On the surface, credit derivatives are no different from other products seeking to transfer risk from one party to another. The risk transferred is based upon the credit performance of corporations, sovereign entities or other types of debt obligations.
These instruments initially arose out of a demand for hedging and diversifying credit exposures, just like other forms of derivatives developed to hedge currencies, interest rates or equity risks. But they have since evolved into much more.
There are myriads of credit derivatives, ranging from the basic credit default swap (CDS) that encompasses almost 90% of the total credit derivatives market, to more complicated structures such as total-return swaps, credit-linked notes, credit-default swap options, credit-spread options and forwards, asset swaps, and synthetic collateralized debt obligations.
We’ll focus on the most popular type of credit derivatives—CDSs (not to be confused with the Canadian Depository for Securities, a clearing organization).
Credit default swaps
The mechanics of a CDS are straight forward. A protection buyer pays a premium to the protection seller to protect against an adverse credit event on the reference entity.
This is similar to a homeowner (the protection buyer) paying a premium (the house insurance payment) to an insurance company (the protection seller) to protect the homeowner against a fire or other adverse event on their home (the reference entity).There are CDSs that cover just one debt obligation, called single-name CDSs, or multiname CDSs that represent several debt obligations. More recently, CDSs have been introduced on indexes as well.
A practical application of a CDS is where a bondholder purchases a bond in a particular company and receives a periodic interest payment from the bond.
At maturity, the principal amount is returned to the bondholder; however, the return of the principal is not assured if the company is experiencing financial difficulties. By purchasing a CDS, a payment is made in case the company defaults on repaying the principal amount of the bond—the bondholder is now protected from such an event.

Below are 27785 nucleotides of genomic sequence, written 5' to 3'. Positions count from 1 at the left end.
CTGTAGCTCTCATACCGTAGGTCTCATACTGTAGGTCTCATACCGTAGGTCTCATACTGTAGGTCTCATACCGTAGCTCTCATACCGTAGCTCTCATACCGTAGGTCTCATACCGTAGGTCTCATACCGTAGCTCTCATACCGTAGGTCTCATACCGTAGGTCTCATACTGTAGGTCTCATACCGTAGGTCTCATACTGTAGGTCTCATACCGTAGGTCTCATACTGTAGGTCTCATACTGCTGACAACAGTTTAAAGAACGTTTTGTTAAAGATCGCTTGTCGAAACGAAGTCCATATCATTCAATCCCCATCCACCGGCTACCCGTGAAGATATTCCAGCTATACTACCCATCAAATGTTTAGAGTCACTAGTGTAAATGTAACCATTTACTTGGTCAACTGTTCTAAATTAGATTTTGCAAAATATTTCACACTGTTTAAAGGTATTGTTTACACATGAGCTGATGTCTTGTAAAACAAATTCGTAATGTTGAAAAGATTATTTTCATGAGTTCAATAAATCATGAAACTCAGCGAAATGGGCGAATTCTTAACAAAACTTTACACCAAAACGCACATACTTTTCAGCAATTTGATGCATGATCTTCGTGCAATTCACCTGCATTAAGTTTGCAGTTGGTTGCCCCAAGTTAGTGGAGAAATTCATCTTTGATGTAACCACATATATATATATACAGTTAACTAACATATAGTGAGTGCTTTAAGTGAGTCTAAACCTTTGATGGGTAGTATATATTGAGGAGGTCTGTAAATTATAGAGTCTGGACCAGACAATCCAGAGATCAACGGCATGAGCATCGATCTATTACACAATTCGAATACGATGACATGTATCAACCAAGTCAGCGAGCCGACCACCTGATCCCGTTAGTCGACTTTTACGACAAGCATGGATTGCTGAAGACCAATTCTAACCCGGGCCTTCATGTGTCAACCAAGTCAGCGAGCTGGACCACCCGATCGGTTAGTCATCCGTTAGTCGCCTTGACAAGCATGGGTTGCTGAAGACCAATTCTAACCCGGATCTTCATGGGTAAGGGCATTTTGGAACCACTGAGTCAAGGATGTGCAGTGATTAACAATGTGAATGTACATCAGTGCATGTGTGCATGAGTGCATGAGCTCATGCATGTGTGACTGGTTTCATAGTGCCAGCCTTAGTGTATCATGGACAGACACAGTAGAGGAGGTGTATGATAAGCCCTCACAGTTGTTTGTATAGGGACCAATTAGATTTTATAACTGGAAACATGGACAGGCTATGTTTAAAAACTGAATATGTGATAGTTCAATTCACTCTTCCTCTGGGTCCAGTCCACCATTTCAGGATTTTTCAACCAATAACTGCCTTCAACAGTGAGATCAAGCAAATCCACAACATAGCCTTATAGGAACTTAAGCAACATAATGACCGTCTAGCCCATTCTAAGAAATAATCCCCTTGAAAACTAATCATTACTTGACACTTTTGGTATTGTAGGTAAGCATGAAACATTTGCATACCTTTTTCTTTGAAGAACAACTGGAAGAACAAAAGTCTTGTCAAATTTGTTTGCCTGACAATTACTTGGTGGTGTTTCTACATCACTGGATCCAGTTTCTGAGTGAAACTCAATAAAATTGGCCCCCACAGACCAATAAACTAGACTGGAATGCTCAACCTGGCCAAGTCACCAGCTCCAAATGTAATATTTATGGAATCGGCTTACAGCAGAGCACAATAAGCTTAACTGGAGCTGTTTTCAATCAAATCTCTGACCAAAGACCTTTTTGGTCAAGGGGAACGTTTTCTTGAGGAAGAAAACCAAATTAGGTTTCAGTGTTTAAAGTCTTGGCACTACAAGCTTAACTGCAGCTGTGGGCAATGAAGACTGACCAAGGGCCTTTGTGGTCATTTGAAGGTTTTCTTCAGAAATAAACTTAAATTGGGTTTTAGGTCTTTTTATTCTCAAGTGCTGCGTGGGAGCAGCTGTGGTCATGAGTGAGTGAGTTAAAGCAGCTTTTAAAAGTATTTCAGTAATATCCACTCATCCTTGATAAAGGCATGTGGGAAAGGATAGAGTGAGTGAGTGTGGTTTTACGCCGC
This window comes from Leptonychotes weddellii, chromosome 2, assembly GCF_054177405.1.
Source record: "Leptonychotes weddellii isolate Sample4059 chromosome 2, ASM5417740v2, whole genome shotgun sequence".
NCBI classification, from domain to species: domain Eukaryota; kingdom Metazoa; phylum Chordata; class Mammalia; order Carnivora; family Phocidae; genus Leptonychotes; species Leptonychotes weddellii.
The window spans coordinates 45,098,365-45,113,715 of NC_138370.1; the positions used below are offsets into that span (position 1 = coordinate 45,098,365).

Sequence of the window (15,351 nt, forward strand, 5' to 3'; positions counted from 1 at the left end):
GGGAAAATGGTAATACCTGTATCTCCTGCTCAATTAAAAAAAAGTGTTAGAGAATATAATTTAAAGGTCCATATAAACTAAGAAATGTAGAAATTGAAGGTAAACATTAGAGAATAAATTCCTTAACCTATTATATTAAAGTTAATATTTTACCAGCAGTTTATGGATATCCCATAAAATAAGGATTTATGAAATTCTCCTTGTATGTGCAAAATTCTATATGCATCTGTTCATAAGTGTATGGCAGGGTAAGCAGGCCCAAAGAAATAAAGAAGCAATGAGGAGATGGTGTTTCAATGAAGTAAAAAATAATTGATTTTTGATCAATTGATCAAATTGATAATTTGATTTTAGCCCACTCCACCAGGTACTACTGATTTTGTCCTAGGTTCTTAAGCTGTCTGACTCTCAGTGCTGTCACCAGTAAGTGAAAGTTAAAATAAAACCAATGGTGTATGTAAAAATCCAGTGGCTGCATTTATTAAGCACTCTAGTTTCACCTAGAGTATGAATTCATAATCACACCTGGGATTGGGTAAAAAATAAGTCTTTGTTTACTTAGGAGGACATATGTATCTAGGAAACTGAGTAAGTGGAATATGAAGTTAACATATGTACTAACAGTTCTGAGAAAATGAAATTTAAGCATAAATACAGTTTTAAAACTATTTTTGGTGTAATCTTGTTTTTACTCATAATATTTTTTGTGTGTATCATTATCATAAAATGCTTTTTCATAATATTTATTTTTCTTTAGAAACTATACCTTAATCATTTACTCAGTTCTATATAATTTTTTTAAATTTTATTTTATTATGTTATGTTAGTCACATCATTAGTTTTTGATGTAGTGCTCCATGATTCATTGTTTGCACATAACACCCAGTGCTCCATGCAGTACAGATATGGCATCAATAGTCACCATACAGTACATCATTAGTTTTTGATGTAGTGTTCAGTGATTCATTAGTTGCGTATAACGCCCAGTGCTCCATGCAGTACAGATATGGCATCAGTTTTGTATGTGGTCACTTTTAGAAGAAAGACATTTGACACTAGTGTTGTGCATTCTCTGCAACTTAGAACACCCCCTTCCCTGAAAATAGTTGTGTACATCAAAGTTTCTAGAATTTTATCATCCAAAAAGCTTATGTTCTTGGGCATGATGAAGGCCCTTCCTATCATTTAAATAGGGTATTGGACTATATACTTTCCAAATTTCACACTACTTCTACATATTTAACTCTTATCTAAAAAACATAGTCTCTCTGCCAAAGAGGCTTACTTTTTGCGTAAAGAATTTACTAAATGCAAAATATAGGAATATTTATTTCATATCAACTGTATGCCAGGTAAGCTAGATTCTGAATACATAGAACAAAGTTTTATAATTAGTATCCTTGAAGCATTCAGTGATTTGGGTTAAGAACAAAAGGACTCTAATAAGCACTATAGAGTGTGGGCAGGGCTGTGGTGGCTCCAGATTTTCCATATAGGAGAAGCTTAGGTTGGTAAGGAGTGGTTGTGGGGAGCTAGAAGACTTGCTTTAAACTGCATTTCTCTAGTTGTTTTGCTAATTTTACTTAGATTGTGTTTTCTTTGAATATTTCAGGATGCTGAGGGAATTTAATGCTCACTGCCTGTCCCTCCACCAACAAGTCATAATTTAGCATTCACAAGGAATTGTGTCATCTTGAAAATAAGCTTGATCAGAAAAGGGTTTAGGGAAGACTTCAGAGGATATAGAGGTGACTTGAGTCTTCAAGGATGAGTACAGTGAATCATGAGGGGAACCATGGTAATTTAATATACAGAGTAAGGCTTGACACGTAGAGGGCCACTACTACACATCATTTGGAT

A notable point in both the example above and the previous homeowner scenarios is the parties actually have a financial interest in what is being protected (bond or home).That is not always the case, however, with a CDS. An oft-cited criticism is that the CDS purchaser can speculate and buy insurance on somebody else’s house and then benefit when it burns down.
When CDS trading began in the mid-1990s, it was almost exclusively a product used by banks to free up regulatory capital by transferring credit risk from commercial loans to a third party.
However, as the product developed, it transformed into an instrument also used as a speculative tool by other entities such as broker dealers, institutional investors, hedge funds and insurers.This led to as much as 50% of the CDS business being used for speculative, non-hedging purposes.
The speculative nature of CDS trading is particularly noteworthy since the risks and rewards of this speculation are not symmetrical.
The protection buyer only risks the premium paid to the protection seller, while the protection seller risks substantially more, due to insuring the value of the reference entity. In this intricate market, many risk factors come into play, as AIG found out when it sold CDS protection and ended up responsible for substantial losses in the pending liquidity crisis.
Since the financial crisis in 2008, global CDS activity has slowed but still remains at a level where it represents almost $20 trillion of notional value and almost 5% of the massive market for over-the-counter (OTC) derivatives.
1 National amounts outstanding in trillions of US dollars (right-hand scale)
2 As a percentage of the notional amount outstanding of all OTC derivatives (gross market values on left-hand scale)
Sources: Central Banks of the G10 countries and Switzerland; BIS
Despite a drop-off in CDS volume following 2008, there has recently been a pickup in activity with trading for the first half of 2011—up almost 8%, according to the Bank for International Settlements, a major reporting agency on CDSs and other financial instruments. This may indicate a trend back to additional CDS trading following a post-crisis drop-off.
Of the CDS volume that is trading, a majority of the activity is in the single-name CDSs transacted by reporting dealers and other financial institutions. This shows a modest preference over protection on a single entity versus more widespread protection on a broader multi-name spectrum or index.
Single-name versus multi-name index
1National amounts outstanding.
2Gross market values